Sen. Steve Daines (R-MT) will not vote for Tracy Stone-Manning, President Joe Biden’s controversial nominee to head the Bureau of Land Management (BLM), because of new revelations about her involvement in a past ecoterrorism plot.
Daines said Tuesday in a Senate floor speech that he would have welcomed his fellow Montanan’s nomination for BLM director if not for the “alarming” and “disturbing” new details about her role in a 1989 tree spiking crime.
“The picture she and her advocates painted about her involvement in this crime is that she was the innocent hero who helped put bad people in jail,” Daines said. “Well, in recent weeks, we learned there’s a lot more to this story.”
As Breitbart News reported:
While Stone-Manning was a graduate student at the University of Montana in Missoula in 1989, she mailed a profane letter on behalf of John P. Blount to the U.S. Forest Service, alerting authorities that trees in Idaho’s Clearwater National Forest that were scheduled to be cut down had been sabotaged with metal spikes.
Tree spiking, as this form of sabotage is called, is both a crime and, by the FBI’s definition, an act of ecoterrorism.
After the Forest Service received Stone-Manning’s letter, she and six other individuals in Missoula were the target of a 1989 grand jury investigation, for which they were subpoenaed and required to submit fingerprints, as well as handwriting and hair samples. The grand jury did not uncover enough evidence from its investigation to charge Blount with a crime, but Blount’s ex-wife reported him to authorities two years later, and in doing so, also named Stone-Manning as the person who mailed the tree spiking letter for him. In exchange for immunity, Stone-Manning testified in a 1993 trial against Blount, and he was later convicted of the crime and sentenced to 17 months in prison.
Daines in his speech highlighted several issues with the crime’s chain of events, including the fact that Stone-Manning did not reveal information about the letter she mailed until 1993, four years after the start of the tree spiking investigation.
“Rather than bringing criminals to justice, Ms. Stone-Manning assisted and helped them evade justice for years,” Daines observed, concluding that “what Ms. Stone-Manning did was actively obstruct an investigation.”
Two witnesses from 1989, the lead criminal investigator on the case, Michael Merkley; and Blount, the individual convicted, both came forward during her nomination process and reinforced this notion. Merkley said “she was not an innocent bystander” and Blount said she had known about the operation “far in advance, a couple months before we headed out” and had an “agreed-upon” role as the letter deliverer.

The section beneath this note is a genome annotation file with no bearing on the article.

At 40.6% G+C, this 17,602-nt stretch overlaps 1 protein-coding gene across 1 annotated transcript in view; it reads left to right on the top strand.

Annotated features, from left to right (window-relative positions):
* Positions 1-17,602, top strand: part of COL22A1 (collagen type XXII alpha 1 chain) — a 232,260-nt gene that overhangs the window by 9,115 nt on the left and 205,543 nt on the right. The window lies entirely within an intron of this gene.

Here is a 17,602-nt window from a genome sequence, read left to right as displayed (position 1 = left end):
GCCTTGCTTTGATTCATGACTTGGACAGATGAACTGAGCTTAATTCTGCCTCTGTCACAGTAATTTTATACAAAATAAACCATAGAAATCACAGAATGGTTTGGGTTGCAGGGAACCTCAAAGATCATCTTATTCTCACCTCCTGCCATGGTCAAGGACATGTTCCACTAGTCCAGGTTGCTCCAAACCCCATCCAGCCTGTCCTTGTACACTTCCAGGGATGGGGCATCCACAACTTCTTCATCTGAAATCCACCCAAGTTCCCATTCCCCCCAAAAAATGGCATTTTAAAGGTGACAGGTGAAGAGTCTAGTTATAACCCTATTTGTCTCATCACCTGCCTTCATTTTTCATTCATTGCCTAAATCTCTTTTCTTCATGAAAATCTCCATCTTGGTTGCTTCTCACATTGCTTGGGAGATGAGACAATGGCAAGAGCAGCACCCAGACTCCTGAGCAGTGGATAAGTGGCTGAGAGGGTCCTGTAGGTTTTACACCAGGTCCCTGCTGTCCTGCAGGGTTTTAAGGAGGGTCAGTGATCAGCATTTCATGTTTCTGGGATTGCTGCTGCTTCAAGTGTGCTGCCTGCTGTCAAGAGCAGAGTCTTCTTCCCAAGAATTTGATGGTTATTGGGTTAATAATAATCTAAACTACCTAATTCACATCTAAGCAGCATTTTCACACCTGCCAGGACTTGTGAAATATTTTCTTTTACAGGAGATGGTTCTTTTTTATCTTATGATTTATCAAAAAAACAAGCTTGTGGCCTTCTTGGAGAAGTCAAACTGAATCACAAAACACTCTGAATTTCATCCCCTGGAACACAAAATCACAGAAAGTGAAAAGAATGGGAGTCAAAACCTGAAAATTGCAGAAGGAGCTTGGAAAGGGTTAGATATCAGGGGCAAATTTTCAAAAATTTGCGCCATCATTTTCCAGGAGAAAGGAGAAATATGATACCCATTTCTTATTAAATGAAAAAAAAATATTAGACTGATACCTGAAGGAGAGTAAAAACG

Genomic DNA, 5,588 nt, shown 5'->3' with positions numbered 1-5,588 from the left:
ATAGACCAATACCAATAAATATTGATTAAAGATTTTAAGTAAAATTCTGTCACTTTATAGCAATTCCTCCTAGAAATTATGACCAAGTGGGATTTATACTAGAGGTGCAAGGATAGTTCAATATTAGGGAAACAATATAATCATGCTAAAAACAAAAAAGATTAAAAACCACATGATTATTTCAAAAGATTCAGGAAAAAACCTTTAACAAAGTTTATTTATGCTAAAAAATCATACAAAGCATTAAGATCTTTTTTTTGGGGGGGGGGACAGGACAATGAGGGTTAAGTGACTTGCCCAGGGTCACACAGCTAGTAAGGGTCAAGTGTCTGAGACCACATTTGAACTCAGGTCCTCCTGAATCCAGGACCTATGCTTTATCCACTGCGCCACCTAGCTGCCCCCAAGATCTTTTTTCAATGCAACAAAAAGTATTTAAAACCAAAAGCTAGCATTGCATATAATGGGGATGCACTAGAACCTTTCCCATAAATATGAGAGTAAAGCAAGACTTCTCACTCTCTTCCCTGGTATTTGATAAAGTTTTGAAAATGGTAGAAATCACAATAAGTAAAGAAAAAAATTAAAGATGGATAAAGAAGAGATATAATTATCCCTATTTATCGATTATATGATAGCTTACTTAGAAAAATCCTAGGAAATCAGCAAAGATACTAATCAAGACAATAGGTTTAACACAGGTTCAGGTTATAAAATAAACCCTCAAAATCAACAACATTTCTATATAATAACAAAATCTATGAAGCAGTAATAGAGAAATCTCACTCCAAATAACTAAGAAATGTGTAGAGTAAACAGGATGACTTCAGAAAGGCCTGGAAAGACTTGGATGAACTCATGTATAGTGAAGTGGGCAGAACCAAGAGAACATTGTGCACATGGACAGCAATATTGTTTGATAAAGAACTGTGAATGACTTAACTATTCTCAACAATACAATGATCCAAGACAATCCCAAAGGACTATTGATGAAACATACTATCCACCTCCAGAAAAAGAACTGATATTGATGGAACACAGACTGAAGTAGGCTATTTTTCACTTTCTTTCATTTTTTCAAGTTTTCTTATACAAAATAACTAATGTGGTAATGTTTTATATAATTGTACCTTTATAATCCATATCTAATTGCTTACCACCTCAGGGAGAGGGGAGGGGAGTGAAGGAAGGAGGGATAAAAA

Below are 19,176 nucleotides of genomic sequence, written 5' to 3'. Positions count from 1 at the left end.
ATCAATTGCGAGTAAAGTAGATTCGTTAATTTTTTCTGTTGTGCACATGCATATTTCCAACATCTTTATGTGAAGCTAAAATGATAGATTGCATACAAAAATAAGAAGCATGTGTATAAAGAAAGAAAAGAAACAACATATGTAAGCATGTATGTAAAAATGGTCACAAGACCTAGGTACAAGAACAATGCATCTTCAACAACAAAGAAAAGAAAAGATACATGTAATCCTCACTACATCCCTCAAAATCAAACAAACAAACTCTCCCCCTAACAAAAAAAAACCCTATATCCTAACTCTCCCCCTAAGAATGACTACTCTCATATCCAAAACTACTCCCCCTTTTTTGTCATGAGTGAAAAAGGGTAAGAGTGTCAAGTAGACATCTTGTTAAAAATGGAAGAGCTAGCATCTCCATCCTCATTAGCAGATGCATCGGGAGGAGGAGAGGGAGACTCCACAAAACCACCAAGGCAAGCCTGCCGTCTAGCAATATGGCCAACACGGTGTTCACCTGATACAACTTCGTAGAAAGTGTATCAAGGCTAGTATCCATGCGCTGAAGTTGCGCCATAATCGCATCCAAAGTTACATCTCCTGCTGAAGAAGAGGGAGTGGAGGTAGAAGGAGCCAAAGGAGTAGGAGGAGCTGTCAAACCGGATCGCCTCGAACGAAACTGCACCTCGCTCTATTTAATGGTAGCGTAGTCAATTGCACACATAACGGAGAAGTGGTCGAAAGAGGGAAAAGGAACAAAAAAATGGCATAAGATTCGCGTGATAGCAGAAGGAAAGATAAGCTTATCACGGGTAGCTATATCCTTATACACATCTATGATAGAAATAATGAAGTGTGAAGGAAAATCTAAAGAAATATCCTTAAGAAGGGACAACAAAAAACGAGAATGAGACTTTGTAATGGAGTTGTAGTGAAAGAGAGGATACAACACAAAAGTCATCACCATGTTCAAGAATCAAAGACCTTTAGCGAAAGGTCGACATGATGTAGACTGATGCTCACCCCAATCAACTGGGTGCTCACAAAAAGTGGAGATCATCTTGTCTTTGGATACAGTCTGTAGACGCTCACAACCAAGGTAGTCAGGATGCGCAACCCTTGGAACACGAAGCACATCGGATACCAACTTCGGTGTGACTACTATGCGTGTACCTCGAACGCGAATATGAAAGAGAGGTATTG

Stone-Manning in May also falsely claimed to the Senate committee in a questionnaire that she had never been the target of a criminal investigation and inaccurately described the tree spiking crime as an “alleged” crime.
“Montanans care about trusting those in public service, about integrity. The public trust surrounding Ms. Stone-Manning has been wrecked. Her ability to be the director of the Bureau of Land Management has been compromised beyond [repair],” Daines said.
Daines, a member of the Energy and Natural Resources Committee, had been relatively quiet about Stone-Manning as she testified before the committee in June and as she came under heightened scrutiny for her past.
He made his position clear however on Wednesday when he joined all of his Republican colleagues on the committee in condemning her nomination and calling on Biden to withdraw it. Daines said that in her past roles in conservation in Montana, details about the crime, including aspects of the timeline and the contents of Stone-Manning’s profanity-laced letter, were not public.
Stone-Manning, who was also a member of the ecoterrorist group Earth First! at the time of the tree spiking crime, is now a senior policy adviser for the National Wildlife Federation. She previously worked for top Democrat politicians in Montana, including former Gov. Steve Bullock (D) and Sen. Jon Tester (D-MT).
Tester has been one of the only congressional Democrats to actively push for her nomination, but on Monday, Energy and Natural Resources Committee chair Sen. Joe Manchin (D-WV), a crucial swing vote, announced he too would support her.
The committee will vote on Stone-Manning’s nomination Thursday morning, and unless a committee Democrat chooses not to follow Manchin’s lead, the vote will be deadlocked since all ten committee Republicans oppose her.
At that point she would not receive a favorable recommendation from the committee, but through procedural actions, her nomination could still be discharged out of the committee and make it to a full Senate vote. In that scenario, all 50 Republicans and just one Democrat would have to vote against Stone-Manning in order to derail her confirmation.
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